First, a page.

Innovation and technology transfer are key to the long-term survival of farming communities in the Dry Corridor. A recent workshop organised by IICA and CATIE brought together 44 technical specialists as the first steps to creating an Agroforestry Regional Technical Network to take work forward after the AgroInnova project ends in 2023.
“In agroforestry systems, there are many lessons learned,” CATIE’s Director General Muhammad Ibrahim told the workshop. “Documenting and systematising the experiences that exist in the countries of one of the most resilient systems is what we see as the main focus to optimise production and benefits, including mitigation of and adaptation to climate change and addressing the issue of biodiversity conservation”.
For the millions of hard pressed farmers of the Central American Dry Corridor, that help can’t come soon enough. According to a recent report from the World Food Programme, about two-thirds of the rural population of the Dry Corridor live in poverty, and the average income is just US$177 a month. In addition to the €6 million funding of AgroInnova, the European Commission recently pledged an extra €5 million to help with food assistance and nutrition, health, water and sanitation, and protection in the region.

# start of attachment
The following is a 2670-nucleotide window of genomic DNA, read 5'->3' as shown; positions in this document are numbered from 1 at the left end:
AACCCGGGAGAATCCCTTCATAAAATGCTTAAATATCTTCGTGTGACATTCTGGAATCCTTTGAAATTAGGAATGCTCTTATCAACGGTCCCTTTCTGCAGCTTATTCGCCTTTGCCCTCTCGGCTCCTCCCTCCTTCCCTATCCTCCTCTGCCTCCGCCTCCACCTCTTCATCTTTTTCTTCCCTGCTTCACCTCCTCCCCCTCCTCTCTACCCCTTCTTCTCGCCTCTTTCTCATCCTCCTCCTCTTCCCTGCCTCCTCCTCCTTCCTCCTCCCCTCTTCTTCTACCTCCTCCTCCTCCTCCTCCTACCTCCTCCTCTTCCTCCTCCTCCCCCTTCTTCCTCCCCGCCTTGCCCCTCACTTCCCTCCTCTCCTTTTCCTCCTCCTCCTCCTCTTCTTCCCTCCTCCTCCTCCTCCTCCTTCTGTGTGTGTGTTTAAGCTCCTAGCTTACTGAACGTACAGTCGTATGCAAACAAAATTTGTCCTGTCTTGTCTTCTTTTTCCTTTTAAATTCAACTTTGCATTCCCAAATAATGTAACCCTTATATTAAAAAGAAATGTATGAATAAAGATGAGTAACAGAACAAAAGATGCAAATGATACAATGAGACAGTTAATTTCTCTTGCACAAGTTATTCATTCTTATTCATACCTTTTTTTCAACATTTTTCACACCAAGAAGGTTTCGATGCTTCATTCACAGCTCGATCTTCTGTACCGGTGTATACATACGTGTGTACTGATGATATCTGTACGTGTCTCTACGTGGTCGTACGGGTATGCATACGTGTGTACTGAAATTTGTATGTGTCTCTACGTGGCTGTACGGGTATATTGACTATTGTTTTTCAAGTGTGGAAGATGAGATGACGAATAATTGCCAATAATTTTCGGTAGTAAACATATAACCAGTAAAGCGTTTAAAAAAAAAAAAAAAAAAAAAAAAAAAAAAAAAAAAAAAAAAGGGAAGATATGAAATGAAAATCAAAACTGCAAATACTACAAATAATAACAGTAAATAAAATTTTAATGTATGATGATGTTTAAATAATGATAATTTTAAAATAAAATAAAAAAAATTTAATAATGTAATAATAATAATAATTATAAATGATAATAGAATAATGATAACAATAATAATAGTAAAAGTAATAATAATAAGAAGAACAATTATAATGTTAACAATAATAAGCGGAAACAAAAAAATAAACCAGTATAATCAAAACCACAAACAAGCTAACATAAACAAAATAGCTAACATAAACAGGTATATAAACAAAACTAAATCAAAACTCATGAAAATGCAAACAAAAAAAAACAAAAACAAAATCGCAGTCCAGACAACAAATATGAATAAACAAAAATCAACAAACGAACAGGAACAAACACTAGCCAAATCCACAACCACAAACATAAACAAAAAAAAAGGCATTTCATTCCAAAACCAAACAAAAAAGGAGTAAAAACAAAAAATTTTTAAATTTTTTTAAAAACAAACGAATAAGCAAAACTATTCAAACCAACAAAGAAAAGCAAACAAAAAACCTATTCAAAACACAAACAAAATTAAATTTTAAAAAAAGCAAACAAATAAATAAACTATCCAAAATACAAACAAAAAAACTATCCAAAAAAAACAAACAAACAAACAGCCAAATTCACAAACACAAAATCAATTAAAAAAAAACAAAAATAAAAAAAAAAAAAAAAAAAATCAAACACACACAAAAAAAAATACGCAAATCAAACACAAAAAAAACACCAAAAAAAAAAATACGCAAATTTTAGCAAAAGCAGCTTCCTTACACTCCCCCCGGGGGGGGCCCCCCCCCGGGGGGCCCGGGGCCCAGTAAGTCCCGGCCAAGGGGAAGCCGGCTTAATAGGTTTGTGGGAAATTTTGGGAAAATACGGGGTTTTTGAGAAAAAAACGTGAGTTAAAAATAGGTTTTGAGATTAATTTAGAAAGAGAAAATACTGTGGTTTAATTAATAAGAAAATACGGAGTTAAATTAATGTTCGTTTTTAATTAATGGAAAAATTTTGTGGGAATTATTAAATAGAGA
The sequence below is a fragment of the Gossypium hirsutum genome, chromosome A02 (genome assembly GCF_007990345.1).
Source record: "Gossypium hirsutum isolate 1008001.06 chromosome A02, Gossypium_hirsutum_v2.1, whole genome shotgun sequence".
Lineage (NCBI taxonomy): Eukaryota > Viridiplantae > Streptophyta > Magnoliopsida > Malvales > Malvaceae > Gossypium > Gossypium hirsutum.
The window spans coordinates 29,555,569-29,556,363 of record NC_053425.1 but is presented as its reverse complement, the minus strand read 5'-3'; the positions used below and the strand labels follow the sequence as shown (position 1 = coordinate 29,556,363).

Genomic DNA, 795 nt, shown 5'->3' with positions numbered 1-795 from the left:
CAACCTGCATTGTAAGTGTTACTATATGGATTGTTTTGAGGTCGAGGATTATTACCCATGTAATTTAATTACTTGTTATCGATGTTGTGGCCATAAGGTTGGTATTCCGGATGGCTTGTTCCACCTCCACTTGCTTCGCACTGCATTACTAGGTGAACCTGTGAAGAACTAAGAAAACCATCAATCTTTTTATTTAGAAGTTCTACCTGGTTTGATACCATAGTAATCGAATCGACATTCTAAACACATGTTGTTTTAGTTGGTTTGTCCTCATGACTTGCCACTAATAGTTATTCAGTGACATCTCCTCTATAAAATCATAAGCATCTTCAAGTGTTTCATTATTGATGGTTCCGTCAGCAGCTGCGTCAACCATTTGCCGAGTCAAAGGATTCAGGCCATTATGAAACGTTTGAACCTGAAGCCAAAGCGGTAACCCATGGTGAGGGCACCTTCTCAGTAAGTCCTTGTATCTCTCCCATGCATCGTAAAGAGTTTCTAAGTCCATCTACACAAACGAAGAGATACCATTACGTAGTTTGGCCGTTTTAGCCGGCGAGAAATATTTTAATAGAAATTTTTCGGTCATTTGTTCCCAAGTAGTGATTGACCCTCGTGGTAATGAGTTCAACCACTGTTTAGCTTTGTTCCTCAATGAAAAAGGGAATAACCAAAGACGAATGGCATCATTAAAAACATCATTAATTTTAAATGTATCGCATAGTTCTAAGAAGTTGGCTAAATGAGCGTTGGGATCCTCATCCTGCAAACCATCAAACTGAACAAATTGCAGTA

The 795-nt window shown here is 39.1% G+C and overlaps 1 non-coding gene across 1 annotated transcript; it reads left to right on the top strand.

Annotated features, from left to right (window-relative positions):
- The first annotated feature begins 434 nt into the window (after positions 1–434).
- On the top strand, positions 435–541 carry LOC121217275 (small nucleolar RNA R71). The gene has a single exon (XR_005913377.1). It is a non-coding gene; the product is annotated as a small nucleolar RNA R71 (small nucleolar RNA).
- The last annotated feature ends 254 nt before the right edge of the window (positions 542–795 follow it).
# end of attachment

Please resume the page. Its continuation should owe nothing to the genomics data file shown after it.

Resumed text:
Despite the challenges, AgroInnova has demonstrated the value of innovative tech combined with traditional local know-how. As IICA Director General Manuel Otero points out, “Without science and technology, it would be very difficult for agriculture to meet the productive, environmental and social challenges it faces. Farming produces food for the world’s population, and it requires all the support it can get to incorporate technological advances."
Photos available from IICA and CATIE.